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Externalities and Decriminalization

The classic justification for regulating individual behavior is that it violates the freedoms and especially the legal rights of others. (If an action
is not legally protected, interference with that action is less likely to
be penalized by government.) Prohibitionists routinely tie drugs to
crime. However, no drug appears to be strongly crimogenic, that is, a
trigger for criminal behavior, and especially violent criminal behavior,
against others.
Drug use may impair judgment and reduce inhibition, making some
people more likely to commit crimes. That certainly is the case with
3 For detailed discussions of this issue, see Husak, 1992: 100-30; Bakalar and Grinspoon,
1984: 35-67.
From Fighting the Drug War to Protecting the Right to Use Drugs • 257 • • Fraser Institute ©2012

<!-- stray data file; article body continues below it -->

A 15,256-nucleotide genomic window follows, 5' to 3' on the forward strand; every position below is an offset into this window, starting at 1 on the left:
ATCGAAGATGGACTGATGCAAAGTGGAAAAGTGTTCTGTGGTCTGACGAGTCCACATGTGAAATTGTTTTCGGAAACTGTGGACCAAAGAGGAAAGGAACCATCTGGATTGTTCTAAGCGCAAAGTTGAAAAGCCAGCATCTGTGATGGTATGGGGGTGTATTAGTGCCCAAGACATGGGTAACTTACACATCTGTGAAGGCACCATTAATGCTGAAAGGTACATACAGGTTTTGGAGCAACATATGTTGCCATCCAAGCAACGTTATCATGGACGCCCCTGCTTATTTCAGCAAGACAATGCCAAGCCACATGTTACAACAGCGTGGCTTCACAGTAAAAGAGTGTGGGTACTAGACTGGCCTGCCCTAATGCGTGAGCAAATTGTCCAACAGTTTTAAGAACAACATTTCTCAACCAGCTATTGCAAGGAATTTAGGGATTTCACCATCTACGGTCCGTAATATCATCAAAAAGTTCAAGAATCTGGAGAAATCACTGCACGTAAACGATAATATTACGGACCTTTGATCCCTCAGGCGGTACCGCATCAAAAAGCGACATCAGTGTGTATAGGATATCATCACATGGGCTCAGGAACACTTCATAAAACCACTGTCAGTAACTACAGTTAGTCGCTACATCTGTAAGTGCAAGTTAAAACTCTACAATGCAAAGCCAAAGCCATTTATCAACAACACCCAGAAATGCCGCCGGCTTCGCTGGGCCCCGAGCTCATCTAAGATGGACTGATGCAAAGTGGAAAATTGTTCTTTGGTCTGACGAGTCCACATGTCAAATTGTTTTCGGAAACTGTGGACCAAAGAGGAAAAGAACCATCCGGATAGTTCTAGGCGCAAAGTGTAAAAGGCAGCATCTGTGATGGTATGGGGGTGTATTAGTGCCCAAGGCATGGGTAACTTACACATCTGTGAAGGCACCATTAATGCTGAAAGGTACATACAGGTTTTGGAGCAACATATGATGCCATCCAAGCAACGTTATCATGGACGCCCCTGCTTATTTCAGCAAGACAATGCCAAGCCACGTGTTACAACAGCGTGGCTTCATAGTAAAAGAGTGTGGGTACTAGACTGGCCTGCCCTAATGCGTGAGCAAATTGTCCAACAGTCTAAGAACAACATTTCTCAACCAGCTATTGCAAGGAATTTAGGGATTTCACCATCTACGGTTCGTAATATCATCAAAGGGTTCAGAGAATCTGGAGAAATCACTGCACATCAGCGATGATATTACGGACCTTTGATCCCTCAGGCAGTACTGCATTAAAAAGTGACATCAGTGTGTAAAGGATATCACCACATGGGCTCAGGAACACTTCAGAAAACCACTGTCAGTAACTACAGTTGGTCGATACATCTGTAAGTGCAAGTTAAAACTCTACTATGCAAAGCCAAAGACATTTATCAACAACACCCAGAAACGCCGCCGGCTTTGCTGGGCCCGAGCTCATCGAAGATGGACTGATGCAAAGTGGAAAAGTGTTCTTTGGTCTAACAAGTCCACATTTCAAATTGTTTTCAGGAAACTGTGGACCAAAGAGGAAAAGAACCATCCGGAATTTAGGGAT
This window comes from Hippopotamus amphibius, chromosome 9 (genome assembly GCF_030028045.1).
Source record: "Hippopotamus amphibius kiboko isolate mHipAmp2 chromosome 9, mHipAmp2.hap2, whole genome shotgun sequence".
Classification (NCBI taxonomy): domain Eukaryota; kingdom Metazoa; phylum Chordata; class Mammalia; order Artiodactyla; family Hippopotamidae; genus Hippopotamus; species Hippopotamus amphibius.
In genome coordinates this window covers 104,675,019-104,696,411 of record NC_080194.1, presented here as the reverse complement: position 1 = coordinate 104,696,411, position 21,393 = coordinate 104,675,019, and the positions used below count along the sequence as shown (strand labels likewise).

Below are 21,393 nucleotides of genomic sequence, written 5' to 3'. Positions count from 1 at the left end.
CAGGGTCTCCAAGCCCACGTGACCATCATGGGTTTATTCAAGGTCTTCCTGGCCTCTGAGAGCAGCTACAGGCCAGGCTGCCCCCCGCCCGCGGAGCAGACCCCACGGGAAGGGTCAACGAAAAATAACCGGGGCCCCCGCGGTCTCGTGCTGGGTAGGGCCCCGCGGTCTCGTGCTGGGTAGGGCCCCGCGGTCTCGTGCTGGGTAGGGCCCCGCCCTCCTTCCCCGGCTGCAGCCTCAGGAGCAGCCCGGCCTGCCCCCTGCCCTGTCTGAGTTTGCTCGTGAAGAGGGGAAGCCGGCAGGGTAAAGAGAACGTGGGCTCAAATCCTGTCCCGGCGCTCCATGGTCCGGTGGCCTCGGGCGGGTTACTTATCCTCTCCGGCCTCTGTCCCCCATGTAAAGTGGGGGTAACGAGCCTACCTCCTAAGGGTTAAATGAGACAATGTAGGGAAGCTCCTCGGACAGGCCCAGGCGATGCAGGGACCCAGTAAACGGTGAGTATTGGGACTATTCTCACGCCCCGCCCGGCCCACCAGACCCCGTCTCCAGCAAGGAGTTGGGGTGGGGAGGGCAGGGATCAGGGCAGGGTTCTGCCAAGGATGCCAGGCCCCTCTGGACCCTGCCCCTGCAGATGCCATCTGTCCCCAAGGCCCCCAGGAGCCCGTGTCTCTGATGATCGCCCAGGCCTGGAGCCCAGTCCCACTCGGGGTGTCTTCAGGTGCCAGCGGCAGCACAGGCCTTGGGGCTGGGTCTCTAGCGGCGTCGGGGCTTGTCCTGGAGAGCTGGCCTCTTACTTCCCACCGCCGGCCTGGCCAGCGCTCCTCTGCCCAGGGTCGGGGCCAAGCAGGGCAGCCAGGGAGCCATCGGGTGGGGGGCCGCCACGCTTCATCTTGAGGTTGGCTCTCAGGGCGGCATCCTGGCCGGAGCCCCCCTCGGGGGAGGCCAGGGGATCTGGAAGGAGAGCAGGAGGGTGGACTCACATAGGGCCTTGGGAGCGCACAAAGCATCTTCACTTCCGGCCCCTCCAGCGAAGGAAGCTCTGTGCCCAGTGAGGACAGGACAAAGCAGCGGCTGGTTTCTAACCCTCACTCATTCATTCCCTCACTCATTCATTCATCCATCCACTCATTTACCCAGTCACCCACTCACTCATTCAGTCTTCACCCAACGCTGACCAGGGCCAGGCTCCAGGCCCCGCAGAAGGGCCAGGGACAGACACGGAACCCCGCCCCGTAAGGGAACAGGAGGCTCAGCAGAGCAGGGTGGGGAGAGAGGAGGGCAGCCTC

alcohol. But since drugs vary greatly in their effects, at most this would
justify selective prohibition, and no substance appears to generate crime
in a high number of its users. In fact, the drug laws do far more than drugs
to create crime, creating victims far and wide (see, e.g., Ostrowski, 1991:
304-05, 314-15).
Of course, drugs have other impacts on other people (see, e.g., Moore,
1993: 232-33; Taubman, 1991: 97-107; Hay, 1991: 200-25; Kleiman,
1992: 46-64). However, the criminal law normally applies to direct rather
than indirect harm, that is, when individual rights (to be secure in one’s
person or property, for instance) are violated. The criminal must cause
the harm to others, rather than engage in otherwise legal conduct which
causes incidental loss.4 Moreover, only some drug use some of the time
hurts others. Observed Robert J. MacCoun of the University of California
(Berkeley) and Peter Reuter of the University of Maryland, “it is likely
that many if not most drug users never do wrongful harm to others as a
result of their using careers